After those long hours spent painstakingly going over every little detail, when the time came to make his first transaction, he looked at me and said “You know what, I think I’ll buy the banks. Sure they’ll hardly go down any further.” My face must have fallen a mile. It’s not that an investment in the banks couldn’t have done well (some have and some haven’t since), but “Sure they’ll hardly go down any further” was the whole extent of his analysis!
Many people think that investing in the markets simply consists in buying when it’s low and selling when it’s high. This is absolutely correct – but it is much, much harder than it sounds! For example, in order to buy in a dip, you have to be willing to go completely against the crowd (who are selling). And then you only know it’s a dip in hindsight, when the graph curve has gone back up – when you’re in it, you don’t know what the future will hold: it might not be a dip at all, but a fall into a precipice! It’s so easy to look back, but all we have got is the present!
Similarly, I don’t know anybody with the foresight to know exactly when a share is topping out and they sell at that moment. You have to be willing to miss both the tops and the bottoms, take losses and give up gains, in exchange for getting some investments right and others really right. However, there isn’t a straight path to getting rich quick in the markets. If it was that easy…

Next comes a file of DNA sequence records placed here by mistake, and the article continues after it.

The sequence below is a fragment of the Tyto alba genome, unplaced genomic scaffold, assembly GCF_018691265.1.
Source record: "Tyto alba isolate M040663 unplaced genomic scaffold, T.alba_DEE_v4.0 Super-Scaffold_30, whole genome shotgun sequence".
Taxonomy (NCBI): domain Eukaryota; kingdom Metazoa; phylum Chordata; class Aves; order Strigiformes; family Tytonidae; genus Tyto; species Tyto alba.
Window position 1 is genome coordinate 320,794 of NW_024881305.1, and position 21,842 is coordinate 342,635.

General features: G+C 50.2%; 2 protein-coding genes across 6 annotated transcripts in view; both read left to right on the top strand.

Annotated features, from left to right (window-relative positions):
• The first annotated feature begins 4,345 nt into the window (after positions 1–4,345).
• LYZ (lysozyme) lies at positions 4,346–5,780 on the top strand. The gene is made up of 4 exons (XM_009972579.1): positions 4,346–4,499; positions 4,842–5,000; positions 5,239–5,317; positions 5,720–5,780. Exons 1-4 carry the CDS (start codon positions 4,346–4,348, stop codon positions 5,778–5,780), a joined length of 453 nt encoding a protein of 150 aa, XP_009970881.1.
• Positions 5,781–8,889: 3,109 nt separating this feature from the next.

Investing is approximately as fascinating as watching paint dry: you might buy today and then sell in five years’ time, perhaps. How exciting is that? I’m a finance professional, I’m a seasoned investor relatively to most lay people, I’m fascinated by the markets, the Financial Times is my constant companion, and yet I only touch my portfolio once a month. I’m not constantly shouting buy and sell orders into my phone.
3. Not if you’re an actual gambler
A gambler is a person who thinks they can control chance. Some people don’t think of themselves as gamblers because they don’t go to casinos that often. But they have, in fact, the psychological profile of a gambler.